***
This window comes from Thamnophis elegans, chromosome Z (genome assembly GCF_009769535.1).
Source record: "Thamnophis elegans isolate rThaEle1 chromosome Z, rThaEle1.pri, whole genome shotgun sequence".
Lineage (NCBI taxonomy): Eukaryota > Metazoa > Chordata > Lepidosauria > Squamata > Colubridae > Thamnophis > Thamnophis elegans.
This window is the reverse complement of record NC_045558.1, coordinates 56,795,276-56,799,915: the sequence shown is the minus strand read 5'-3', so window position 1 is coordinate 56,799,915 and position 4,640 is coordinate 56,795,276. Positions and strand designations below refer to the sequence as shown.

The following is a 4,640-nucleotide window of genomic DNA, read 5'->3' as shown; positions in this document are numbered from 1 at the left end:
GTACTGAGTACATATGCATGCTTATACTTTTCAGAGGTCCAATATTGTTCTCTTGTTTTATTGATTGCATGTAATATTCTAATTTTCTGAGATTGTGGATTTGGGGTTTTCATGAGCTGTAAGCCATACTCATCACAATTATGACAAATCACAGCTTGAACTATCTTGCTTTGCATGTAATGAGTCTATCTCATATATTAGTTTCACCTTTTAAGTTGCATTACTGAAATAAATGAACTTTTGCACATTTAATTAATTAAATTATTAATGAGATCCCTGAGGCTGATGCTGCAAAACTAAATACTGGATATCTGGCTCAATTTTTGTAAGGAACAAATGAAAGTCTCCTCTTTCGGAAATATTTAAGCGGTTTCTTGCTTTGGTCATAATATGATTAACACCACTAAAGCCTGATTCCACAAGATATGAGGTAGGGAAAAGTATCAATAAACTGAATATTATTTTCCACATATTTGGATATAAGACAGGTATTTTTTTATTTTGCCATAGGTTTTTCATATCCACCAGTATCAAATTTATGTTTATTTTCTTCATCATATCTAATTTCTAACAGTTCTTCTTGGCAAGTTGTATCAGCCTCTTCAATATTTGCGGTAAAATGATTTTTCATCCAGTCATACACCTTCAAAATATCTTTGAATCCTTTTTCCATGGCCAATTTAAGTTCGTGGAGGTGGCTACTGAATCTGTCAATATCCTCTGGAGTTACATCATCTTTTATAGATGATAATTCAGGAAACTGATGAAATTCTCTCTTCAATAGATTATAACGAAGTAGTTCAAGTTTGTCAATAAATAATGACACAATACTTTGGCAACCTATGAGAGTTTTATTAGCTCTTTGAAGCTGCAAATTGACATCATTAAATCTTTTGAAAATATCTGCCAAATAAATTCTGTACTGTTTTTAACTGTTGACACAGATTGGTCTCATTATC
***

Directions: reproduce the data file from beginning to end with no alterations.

This window comes from Thamnophis elegans, chromosome Z (genome assembly GCF_009769535.1).
Source record: "Thamnophis elegans isolate rThaEle1 chromosome Z, rThaEle1.pri, whole genome shotgun sequence".
Lineage (NCBI taxonomy): Eukaryota > Metazoa > Chordata > Lepidosauria > Squamata > Colubridae > Thamnophis > Thamnophis elegans.
This window is the reverse complement of record NC_045558.1, coordinates 56,795,276-56,799,915: the sequence shown is the minus strand read 5'-3', so window position 1 is coordinate 56,799,915 and position 4,640 is coordinate 56,795,276. Positions and strand designations below refer to the sequence as shown.

The following is a 4,640-nucleotide window of genomic DNA, read 5'->3' as shown; positions in this document are numbered from 1 at the left end:
GTACTGAGTACATATGCATGCTTATACTTTTCAGAGGTCCAATATTGTTCTCTTGTTTTATTGATTGCATGTAATATTCTAATTTTCTGAGATTGTGGATTTGGGGTTTTCATGAGCTGTAAGCCATACTCATCACAATTATGACAAATCACAGCTTGAACTATCTTGCTTTGCATGTAATGAGTCTATCTCATATATTAGTTTCACCTTTTAAGTTGCATTACTGAAATAAATGAACTTTTGCACATTTAATTAATTAAATTATTAATGAGATCCCTGAGGCTGATGCTGCAAAACTAAATACTGGATATCTGGCTCAATTTTTGTAAGGAACAAATGAAAGTCTCCTCTTTCGGAAATATTTAAGCGGTTTCTTGCTTTGGTCATAATATGATTAACACCACTAAAGCCTGATTCCACAAGATATGAGGTAGGGAAAAGTATCAATAAACTGAATATTATTTTCCACATATTTGGATATAAGACAGGTATTTTTTTATTTTGCCATAGGTTTTTCATATCCACCAGTATCAAATTTATGTTTATTTTCTTCATCATATCTAATTTCTAACAGTTCTTCTTGGCAAGTTGTATCAGCCTCTTCAATATTTGCGGTAAAATGATTTTTCATCCAGTCATACACCTTCAAAATATCTTTGAATCCTTTTTCCATGGCCAATTTAAGTTCGTGGAGGTGGCTACTGAATCTGTCAATATCCTCTGGAGTTACATCATCTTTTATAGATGATAATTCAGGAAACTGATGAAATTCTCTCTTCAATAGATTATAACGAAGTAGTTCAAGTTTGTCAATAAATAATGACACAATACTTTGGCAACCTATGAGAGTTTTATTAGCTCTTTGAAGCTGCAAATTGACATCATTAAATCTTTTGAAAATATCTGCCAAATAAATTCTGTACTGTTTTTAACTGTTGACACAGATTGGTCTCATTATC